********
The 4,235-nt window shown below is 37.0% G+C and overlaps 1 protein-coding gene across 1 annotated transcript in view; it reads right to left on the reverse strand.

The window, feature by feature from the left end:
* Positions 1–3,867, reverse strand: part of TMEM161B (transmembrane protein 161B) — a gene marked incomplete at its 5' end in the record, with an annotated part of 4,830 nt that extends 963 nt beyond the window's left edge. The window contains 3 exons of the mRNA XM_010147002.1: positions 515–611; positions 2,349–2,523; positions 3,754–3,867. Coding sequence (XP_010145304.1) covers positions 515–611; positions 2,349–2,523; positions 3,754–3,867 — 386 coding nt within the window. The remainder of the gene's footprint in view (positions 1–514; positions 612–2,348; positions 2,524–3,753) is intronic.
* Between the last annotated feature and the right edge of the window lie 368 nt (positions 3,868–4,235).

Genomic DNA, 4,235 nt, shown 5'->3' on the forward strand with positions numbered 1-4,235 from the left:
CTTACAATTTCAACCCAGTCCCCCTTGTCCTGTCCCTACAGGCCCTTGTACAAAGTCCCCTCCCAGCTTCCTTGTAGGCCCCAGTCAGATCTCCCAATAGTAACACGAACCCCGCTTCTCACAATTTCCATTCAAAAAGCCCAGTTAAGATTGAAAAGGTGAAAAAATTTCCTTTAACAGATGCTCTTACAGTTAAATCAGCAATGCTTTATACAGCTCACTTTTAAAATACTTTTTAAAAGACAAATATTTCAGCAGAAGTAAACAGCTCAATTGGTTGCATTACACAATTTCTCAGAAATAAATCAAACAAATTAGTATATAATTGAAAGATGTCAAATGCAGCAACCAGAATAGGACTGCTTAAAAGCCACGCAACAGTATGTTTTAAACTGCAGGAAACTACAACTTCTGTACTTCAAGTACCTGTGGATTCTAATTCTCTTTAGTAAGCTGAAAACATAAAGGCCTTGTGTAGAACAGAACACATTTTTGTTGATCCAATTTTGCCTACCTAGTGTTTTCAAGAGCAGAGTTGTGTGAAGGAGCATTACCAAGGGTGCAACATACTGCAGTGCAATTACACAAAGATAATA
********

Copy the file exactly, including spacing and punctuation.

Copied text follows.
The 4,235-nt window shown below is 37.0% G+C and overlaps 1 protein-coding gene across 1 annotated transcript in view; it reads right to left on the reverse strand.

The window, feature by feature from the left end:
* Positions 1–3,867, reverse strand: part of TMEM161B (transmembrane protein 161B) — a gene marked incomplete at its 5' end in the record, with an annotated part of 4,830 nt that extends 963 nt beyond the window's left edge. The window contains 3 exons of the mRNA XM_010147002.1: positions 515–611; positions 2,349–2,523; positions 3,754–3,867. Coding sequence (XP_010145304.1) covers positions 515–611; positions 2,349–2,523; positions 3,754–3,867 — 386 coding nt within the window. The remainder of the gene's footprint in view (positions 1–514; positions 612–2,348; positions 2,524–3,753) is intronic.
* Between the last annotated feature and the right edge of the window lie 368 nt (positions 3,868–4,235).

Genomic DNA, 4,235 nt, shown 5'->3' on the forward strand with positions numbered 1-4,235 from the left:
CTTACAATTTCAACCCAGTCCCCCTTGTCCTGTCCCTACAGGCCCTTGTACAAAGTCCCCTCCCAGCTTCCTTGTAGGCCCCAGTCAGATCTCCCAATAGTAACACGAACCCCGCTTCTCACAATTTCCATTCAAAAAGCCCAGTTAAGATTGAAAAGGTGAAAAAATTTCCTTTAACAGATGCTCTTACAGTTAAATCAGCAATGCTTTATACAGCTCACTTTTAAAATACTTTTTAAAAGACAAATATTTCAGCAGAAGTAAACAGCTCAATTGGTTGCATTACACAATTTCTCAGAAATAAATCAAACAAATTAGTATATAATTGAAAGATGTCAAATGCAGCAACCAGAATAGGACTGCTTAAAAGCCACGCAACAGTATGTTTTAAACTGCAGGAAACTACAACTTCTGTACTTCAAGTACCTGTGGATTCTAATTCTCTTTAGTAAGCTGAAAACATAAAGGCCTTGTGTAGAACAGAACACATTTTTGTTGATCCAATTTTGCCTACCTAGTGTTTTCAAGAGCAGAGTTGTGTGAAGGAGCATTACCAAGGGTGCAACATACTGCAGTGCAATTACACAAAGATAATA